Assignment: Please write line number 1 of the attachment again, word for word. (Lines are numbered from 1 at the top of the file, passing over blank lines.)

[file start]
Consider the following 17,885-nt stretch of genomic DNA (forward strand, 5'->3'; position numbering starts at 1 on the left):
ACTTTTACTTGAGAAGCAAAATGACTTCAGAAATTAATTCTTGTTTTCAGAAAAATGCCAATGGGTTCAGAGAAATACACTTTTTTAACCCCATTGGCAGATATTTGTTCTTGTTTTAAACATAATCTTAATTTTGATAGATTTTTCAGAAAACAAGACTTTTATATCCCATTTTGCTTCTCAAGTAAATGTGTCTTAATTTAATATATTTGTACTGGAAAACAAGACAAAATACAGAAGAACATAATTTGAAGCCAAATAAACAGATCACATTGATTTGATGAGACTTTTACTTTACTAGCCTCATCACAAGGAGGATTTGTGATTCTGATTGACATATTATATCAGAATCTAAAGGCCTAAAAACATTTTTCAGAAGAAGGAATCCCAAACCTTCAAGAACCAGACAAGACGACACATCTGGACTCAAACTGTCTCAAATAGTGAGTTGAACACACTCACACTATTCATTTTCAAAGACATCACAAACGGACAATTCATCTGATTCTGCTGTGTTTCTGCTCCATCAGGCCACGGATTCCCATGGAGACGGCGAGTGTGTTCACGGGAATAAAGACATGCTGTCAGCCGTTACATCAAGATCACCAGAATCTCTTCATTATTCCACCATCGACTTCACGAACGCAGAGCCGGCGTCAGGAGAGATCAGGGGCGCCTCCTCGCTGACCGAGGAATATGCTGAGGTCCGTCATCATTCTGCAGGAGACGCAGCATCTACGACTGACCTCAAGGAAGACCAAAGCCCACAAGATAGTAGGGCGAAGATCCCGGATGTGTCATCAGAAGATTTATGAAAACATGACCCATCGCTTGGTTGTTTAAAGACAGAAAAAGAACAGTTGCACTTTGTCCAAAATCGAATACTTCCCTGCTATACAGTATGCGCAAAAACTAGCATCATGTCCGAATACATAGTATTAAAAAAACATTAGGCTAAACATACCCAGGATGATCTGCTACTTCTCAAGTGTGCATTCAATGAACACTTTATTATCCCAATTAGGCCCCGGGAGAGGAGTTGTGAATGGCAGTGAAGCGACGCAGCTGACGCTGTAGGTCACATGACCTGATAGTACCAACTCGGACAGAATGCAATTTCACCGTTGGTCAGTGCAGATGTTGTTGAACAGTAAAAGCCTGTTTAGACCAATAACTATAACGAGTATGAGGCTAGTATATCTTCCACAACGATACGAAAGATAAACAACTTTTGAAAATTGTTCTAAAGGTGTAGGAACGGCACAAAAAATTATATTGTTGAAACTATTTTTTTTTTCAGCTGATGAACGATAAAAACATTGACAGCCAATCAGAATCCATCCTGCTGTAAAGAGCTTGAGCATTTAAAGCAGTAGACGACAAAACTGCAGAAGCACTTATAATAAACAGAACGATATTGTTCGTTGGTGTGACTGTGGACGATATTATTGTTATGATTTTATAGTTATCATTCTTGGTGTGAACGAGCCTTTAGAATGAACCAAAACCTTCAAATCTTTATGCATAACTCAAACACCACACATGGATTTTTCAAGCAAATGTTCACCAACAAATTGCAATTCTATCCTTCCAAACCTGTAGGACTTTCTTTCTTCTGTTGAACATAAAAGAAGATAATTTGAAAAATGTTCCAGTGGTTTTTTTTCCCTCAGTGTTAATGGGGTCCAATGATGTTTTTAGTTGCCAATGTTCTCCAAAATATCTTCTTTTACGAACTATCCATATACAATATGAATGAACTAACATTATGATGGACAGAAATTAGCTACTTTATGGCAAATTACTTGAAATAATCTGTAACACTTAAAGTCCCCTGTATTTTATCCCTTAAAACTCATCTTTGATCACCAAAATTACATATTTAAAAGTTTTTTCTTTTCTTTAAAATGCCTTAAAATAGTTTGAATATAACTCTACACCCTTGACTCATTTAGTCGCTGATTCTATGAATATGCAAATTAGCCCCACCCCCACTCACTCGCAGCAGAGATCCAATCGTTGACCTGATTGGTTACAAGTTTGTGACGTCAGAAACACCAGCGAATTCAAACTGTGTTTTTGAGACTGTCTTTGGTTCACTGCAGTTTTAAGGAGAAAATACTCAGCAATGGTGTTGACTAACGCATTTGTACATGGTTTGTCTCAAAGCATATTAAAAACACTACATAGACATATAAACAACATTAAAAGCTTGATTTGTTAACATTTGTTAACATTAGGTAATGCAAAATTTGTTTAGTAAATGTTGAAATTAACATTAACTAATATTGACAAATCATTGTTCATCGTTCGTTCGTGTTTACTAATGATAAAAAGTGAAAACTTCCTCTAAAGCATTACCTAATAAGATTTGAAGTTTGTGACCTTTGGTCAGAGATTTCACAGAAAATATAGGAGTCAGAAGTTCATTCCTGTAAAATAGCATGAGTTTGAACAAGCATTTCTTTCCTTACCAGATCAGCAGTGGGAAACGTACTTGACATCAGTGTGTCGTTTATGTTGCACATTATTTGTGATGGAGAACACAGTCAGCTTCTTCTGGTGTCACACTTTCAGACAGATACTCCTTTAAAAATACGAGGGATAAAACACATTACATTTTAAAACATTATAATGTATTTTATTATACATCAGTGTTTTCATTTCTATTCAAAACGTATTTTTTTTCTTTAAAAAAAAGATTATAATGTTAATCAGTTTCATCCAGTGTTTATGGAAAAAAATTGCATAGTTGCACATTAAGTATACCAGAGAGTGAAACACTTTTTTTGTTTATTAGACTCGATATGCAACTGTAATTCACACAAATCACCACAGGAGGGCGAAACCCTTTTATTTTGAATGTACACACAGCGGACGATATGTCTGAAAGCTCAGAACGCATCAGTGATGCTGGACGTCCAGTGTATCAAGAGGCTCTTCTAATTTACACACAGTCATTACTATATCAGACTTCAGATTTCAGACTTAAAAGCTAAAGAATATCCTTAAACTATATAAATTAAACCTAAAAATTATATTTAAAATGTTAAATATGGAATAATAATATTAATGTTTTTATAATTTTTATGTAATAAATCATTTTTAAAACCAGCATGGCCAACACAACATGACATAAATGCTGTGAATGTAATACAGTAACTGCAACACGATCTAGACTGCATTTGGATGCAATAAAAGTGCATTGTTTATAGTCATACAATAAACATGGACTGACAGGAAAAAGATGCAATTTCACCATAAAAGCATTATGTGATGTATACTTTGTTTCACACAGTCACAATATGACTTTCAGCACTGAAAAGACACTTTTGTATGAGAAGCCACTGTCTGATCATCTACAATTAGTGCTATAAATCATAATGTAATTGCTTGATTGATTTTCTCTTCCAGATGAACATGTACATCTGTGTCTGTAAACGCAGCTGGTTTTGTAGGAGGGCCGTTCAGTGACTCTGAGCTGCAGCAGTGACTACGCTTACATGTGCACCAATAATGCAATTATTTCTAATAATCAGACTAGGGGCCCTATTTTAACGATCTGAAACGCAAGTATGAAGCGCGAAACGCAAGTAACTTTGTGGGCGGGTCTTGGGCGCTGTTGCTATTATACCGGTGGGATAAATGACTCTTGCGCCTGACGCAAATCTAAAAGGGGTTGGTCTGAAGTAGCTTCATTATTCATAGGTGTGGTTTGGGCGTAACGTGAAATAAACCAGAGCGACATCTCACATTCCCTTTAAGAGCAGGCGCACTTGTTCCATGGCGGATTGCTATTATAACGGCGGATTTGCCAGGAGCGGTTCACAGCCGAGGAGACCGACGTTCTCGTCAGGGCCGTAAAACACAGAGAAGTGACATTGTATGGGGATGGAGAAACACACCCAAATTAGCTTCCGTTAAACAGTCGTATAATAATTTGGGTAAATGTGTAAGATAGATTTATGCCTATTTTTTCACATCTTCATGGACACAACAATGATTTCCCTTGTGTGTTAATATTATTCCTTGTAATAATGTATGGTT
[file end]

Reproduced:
Consider the following 17,885-nt stretch of genomic DNA (forward strand, 5'->3'; position numbering starts at 1 on the left):